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This Trendy Vegan Bacon May Be Our Favorite One Yet

March 23, 2024
Courtesy of Yup, It's Vegan

I’ve tried many vegan bacon recipes over the years, with tofu, tempeh, mushrooms, coconut, and carrot. While most of the copycats were tasty, none of them quite hit it home until I tried making fake bacon (“facon”) with rice paper. 

With its neutral flavor and ability to crisp, rice paper makes the perfect base for vegan bacon. Plus, rice paper, often sold as “spring roll wrappers,” is relatively inexpensive. Admittedly, it’s not as nutritious as some other fake bacon alternatives, like carrot or mushroom — rice paper is a processed food, after all — but let’s face it, no one is making any kind of bacon because they’re looking for the healthiest choice of foods.

If you’re craving facon that’s crisp, smoky, and flavorful, here’s my new favorite version.

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How to make rice paper facon

While there are a few recipes floating around, I followed this one by Allrecipes, because the ingredients were all recognizable and easy to get — in fact, I already had most of them on hand. Along with rice paper (which I found in the international section at my local grocery store), the recipe calls for sesame oil, soy sauce, maple syrup, miso paste, liquid smoke, ground paprika, and ground pepper. 

Here are the step-by-step instructions I followed:

  • Preheat the oven to 400ºF and line a baking sheet with parchment paper. While the oven is preheating, mix the sesame oil, soy sauce, maple syrup, miso, liquid smoke, paprika, and pepper in a shallow bowl. 
  • Stack two sheets of rice paper and dip them in a bowl of cold water until slightly soft and pliable, about 30 seconds. Using a sharp knife or pizza cutter, cut the hydrated rice paper into thin bacon-sized strips. Dip each strip in the marinade and transfer to a baking sheet. Bake for 6 to 8 minutes until the strips are crispy.

My honest review of rice paper vegan bacon

The rice paper “bacon” was actually quite surprising in a good way. 

Of all the vegan bacon recipes I’ve tried, this was by far the best one. Now, as a non-vegan, do I think I could give up real bacon forever? No. But, I do think that, as a substitute, rice paper bacon can fulfill that bacon craving at times. 

I thought the marinade was tasty and did a good job mimicking the flavor of real bacon. It had the distinctive smoky taste from the liquid smoke, saltiness from the miso and soy sauce, and sweetness from the maple syrup. And, of all of the vegan bacon recipes I’ve tried, this one most visibly resembled bacon. When baked, the red color deepens and the edges get wavy and browned, just like the real deal.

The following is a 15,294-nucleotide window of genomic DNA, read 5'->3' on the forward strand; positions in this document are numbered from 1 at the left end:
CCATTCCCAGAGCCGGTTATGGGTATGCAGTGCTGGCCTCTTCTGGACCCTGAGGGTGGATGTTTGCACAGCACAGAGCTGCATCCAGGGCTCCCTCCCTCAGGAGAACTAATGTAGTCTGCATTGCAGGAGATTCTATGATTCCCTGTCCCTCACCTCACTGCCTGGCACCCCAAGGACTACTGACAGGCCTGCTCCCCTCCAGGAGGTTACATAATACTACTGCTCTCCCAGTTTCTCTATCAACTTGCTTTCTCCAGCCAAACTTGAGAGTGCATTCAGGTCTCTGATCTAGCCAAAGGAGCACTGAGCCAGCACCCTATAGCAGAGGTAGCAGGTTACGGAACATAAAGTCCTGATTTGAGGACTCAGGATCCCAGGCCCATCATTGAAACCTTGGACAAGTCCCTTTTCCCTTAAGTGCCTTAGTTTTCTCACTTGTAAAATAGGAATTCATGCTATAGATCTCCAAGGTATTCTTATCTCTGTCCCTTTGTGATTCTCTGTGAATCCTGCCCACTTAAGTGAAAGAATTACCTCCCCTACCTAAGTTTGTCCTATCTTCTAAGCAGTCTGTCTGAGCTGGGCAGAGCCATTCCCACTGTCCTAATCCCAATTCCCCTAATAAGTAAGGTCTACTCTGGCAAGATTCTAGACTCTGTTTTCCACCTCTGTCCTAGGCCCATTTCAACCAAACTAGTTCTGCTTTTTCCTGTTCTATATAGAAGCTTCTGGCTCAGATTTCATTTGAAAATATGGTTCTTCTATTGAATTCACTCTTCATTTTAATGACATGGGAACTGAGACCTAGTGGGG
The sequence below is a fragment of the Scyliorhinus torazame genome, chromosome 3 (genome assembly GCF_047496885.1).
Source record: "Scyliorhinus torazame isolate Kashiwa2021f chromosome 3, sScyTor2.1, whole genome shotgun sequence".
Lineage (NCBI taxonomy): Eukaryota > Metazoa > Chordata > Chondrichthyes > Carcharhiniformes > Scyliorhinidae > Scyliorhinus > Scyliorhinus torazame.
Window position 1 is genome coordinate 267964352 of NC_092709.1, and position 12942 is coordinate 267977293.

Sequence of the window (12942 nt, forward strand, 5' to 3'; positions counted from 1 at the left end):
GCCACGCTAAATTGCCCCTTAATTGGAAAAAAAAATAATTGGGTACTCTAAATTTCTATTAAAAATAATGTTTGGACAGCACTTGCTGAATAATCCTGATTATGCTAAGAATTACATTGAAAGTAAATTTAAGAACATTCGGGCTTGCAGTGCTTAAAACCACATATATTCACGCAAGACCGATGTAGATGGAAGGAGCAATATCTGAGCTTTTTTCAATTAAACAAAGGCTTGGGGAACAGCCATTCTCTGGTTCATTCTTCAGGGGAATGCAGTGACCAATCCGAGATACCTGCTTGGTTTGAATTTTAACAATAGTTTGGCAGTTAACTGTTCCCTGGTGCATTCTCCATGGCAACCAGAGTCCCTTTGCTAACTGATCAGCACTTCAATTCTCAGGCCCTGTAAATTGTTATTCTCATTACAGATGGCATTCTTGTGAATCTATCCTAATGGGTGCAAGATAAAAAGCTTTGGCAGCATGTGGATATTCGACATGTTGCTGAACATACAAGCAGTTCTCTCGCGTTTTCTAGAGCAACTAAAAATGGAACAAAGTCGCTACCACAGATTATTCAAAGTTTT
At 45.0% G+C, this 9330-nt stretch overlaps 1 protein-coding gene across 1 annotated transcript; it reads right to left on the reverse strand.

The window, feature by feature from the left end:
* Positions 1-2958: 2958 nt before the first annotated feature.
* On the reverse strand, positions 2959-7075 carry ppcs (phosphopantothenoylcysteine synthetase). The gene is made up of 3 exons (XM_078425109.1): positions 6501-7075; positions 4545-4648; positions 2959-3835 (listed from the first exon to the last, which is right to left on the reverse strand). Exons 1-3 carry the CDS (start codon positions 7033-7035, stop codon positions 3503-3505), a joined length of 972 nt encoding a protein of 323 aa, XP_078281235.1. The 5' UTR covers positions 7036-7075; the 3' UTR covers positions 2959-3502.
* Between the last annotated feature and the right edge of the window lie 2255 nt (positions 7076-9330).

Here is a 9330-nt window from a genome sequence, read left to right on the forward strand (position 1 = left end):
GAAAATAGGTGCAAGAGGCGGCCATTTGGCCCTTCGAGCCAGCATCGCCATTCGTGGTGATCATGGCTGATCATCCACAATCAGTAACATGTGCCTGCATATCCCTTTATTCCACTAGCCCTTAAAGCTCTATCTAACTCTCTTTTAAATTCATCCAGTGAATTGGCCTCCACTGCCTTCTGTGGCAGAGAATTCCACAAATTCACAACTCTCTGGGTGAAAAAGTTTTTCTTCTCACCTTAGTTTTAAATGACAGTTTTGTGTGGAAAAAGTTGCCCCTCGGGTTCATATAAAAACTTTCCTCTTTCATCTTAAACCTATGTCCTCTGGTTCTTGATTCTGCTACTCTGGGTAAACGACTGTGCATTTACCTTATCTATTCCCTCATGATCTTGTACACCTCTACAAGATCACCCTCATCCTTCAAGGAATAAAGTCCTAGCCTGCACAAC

My biggest knock on the recipe is the texture. Real bacon is a bit magical; it’s crispy, it’s juicy, and it’s chewy. This meat-free version certainly wasn’t juicy, nor was it chewy, though it was very crunchy. In fact, it was a little too crunchy, almost like a chip. It’s still much better than other facon recipes I’ve tried, but that was one strike against it. 

So, this rice paper bacon doesn’t quite hit all the same notes bacon does, but I do think it makes for a good alternative. In particular, I think it would be delicious inside a sandwich (vegan BLT anyone?) or crumbled on top of a salad. 

Pro-tips for making rice paper facon

  • While the recipe says to stack two pieces of rice paper together, I tried it once using only one sheet (I misread the instructions, oops!) and actually liked the texture better. With two sheets, the bacon felt a little bit firmer and the flavor was a bit more mild, since the marinade-to-rice paper ratio was lower. 
  • Double, triple, or maybe even quadruple the recipe. The yield is very low, resulting in only one to two servings.
  • If you’re only making one batch, scale back on the marinade. I had a lot of extra marinade, so I ended up making a second batch. 
  • It was a bit hard to fully incorporate the miso paste. Next time, I would let the miso paste sit out of the fridge for a bit to soften.
  • To make the recipe gluten free, swap out the soy sauce for tamari. To make it soy free, use coconut aminos.
  • The original recipe says to soak the rice paper for about 30 seconds, but this was much too long for the particular rice sheets I had. You really only need to soak until the paper is pliable enough that you can cut it and it won’t crack. I learned quickly that if you soak it too long, it becomes very sticky and difficult to work with. 
  • Make sure that when laying out the strips, the rice paper doesn’t fold over itself. If it does, you might get some chewy bits and not in a good way. 
  • Keep a close eye on the bacon toward the end of cooking. For me, it went from just about done to almost burnt in a matter of seconds.

Read next: I Tried Making the Viral TikTok Carrot Bacon — Here Are My Honest Thoughts

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